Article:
Directed by Debbie Allen | Music and Lyrics by Dolly Parton, written by Maria S. Schlatter, based on her stage play | 98 min | Netflix
It’s entirely possible this doesn’t qualify as cinema at all, given that it’s produced by Warner Brothers Television, but either way Christmas on the Square is just awful. I mean, it’s mostly awful. It’s got a few, scattered moments of amusement, but given the wealth of talent arrayed in front and behind the camera, it’s remarkably lame.
It’s a musical loosely adapting A Christmas Carol, with Christine Baranski as Regina, a small-town Scrooge who owns the title to the town she grew up in and plans to sell it to a mall developer. As with so much of this kind of faith-based family entertainment, audiences are expected to happily swallow the nog of sanctimony. It’s hard to stomach.
With all that Parton has accomplished in her life, I was thinking she really should run for president. She’s the only candidate I can think of that every American, no matter their political stripe, is likely to love. It seems churlish to criticize her for her role here, so I won’t: Her presence as an angel — who first appears as a mysteriously well-dressed homeless person looking for “change” — brings a lightness to every scene she’s in. She wants to change Regina’s heart and mind, to remind her how to be happy, and she’s mentoring an angel-in-training, Regina’s personal assistant, Felicity (Jeanine Mason) — more than a little It’s A Wonderful Life going on, there. Fortunately, Mason can both sing and dance — her’s and Parton’s scenes together are the best. Baranski is typically professional, but the script doesn’t allow her to be nearly mean or funny enough. Her Diane Lockhart from The Good Fight would stomp all over Regina.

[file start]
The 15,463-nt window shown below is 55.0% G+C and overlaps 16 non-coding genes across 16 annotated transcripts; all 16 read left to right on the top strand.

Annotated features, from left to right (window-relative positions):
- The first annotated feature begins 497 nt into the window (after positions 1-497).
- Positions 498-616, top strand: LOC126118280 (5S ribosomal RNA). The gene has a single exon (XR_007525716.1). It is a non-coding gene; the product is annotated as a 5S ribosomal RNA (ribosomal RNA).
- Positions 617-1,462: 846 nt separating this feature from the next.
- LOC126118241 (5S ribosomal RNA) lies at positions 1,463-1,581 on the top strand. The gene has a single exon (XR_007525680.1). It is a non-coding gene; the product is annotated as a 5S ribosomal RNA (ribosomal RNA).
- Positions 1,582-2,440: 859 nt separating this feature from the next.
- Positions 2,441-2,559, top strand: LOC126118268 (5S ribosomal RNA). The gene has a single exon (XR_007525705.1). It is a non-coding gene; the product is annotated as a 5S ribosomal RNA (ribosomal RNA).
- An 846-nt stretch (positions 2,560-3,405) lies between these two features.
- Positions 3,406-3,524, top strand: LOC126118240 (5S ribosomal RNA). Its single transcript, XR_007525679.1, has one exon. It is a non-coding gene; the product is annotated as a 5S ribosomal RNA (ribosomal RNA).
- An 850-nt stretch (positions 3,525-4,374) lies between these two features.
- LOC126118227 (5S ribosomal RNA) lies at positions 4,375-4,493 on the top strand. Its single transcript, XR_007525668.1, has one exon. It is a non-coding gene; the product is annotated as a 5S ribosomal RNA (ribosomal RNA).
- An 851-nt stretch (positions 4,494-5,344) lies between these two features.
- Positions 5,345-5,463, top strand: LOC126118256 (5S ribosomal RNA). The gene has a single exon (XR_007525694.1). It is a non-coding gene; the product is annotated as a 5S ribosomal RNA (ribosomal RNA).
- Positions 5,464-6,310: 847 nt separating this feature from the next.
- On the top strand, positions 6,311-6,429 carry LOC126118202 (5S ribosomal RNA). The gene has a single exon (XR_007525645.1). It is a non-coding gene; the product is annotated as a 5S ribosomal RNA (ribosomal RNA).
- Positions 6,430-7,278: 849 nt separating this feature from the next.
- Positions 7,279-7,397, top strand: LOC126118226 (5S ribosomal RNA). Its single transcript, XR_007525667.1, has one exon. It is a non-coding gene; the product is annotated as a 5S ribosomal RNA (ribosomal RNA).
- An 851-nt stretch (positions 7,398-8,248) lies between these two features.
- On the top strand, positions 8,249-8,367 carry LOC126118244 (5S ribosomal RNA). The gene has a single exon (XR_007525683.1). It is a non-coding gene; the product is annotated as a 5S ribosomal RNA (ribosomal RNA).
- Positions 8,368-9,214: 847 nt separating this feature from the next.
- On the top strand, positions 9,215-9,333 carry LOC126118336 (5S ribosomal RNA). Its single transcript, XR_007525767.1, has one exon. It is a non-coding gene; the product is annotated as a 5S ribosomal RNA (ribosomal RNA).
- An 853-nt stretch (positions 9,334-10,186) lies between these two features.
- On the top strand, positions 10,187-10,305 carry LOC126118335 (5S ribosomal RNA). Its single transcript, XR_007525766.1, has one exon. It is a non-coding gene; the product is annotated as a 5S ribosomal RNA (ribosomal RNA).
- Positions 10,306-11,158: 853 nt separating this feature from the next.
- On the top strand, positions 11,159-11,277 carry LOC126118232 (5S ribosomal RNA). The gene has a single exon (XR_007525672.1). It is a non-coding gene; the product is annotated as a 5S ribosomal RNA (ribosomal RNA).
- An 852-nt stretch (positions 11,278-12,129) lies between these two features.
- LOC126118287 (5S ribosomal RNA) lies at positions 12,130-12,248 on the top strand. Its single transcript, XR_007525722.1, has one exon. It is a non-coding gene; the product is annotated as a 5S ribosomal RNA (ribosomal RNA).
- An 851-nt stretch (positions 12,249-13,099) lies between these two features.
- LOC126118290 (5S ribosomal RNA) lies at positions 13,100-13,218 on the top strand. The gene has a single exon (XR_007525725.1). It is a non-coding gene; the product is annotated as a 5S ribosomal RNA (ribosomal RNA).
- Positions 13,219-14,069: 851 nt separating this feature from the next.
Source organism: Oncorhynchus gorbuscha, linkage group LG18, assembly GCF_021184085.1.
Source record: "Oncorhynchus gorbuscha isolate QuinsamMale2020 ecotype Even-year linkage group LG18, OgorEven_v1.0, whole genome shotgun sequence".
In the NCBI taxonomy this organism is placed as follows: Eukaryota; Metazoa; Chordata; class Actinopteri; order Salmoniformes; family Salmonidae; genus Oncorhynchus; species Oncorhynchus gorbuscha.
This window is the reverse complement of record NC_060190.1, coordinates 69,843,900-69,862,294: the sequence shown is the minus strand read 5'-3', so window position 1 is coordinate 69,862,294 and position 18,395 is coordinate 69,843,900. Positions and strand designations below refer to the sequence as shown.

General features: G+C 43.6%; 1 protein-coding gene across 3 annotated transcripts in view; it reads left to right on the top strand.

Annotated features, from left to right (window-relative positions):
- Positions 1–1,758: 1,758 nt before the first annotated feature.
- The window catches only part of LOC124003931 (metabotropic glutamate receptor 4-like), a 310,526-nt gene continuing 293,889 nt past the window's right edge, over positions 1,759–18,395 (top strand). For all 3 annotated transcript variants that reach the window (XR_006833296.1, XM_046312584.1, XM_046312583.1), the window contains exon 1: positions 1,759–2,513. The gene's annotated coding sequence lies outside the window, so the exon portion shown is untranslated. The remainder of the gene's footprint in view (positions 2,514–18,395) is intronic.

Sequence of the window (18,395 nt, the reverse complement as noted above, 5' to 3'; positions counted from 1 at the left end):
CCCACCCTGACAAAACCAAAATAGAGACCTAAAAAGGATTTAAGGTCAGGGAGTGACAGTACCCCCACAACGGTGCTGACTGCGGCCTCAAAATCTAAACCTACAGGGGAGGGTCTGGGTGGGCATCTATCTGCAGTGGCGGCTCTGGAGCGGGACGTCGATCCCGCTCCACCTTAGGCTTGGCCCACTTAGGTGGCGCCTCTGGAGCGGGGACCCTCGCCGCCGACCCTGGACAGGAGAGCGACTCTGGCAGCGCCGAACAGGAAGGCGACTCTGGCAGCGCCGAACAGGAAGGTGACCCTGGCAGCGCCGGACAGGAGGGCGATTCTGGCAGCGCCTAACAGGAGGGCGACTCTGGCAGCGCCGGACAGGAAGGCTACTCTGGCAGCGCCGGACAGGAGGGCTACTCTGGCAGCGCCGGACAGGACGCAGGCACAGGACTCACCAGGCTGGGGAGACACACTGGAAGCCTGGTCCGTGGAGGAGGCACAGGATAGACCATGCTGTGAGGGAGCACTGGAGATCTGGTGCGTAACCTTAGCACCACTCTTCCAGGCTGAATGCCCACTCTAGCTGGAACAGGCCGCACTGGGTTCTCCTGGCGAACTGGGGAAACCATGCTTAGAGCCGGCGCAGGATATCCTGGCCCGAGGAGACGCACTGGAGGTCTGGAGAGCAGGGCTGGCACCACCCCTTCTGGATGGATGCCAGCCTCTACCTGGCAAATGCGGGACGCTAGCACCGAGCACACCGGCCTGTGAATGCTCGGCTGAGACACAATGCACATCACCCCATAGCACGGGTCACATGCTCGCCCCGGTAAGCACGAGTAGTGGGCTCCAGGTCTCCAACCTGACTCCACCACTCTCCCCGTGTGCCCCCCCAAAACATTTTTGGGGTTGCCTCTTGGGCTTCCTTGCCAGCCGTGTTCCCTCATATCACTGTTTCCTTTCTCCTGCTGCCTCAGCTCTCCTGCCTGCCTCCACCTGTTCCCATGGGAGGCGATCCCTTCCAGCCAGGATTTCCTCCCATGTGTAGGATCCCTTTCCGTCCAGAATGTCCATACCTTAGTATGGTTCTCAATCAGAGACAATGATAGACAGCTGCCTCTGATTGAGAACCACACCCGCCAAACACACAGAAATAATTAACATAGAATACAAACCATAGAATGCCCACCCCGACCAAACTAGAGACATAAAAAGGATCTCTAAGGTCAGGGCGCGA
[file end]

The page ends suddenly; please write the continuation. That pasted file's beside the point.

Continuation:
It turns out Regina’s got a lot of unresolved history in this town, including a former best friend (Jenifer Lewis) and former teen love (Treat Williams), a child given up for adoption in shame, and even the stanky spectre of Daddy Issues — but it only takes a couple of visits with Angel Dolly and a whiskey poured by a precocious tween bartender (Selah Kimbro Jones) to shake her conviction that this town shouldn’t be bulldozed, despite, frankly, plenty of evidence that this cheap-looking soundstage should.
Every scene comes with a syrup-laden song — but not nearly enough dancing, given the choreography and direction from Golden Globe award-winner Allen — all in a cardboard, studio-set town without a single authentic exterior. There’s a song called “The Wicked Witch of The Middle,” without explaining what The Middle is. The Middle of America? The Middle Class? Or is this some kind of Wizard Of Oz reference? And we get a subplot so wholesome and sweet it’ll give you cavities with the town pastor and his wife deep into fertility treatments in the hope of a Christmas pregnancy.
Eventually there’s a family secret written in a bible, “so it must be true,” says Regina. Cue the Christmas Miracle, complete with an into-the-camera life lesson.
Christmas on the Square doesn’t even work as camp. For the love of Dolly, if you must, but you can’t say I didn’t warn you.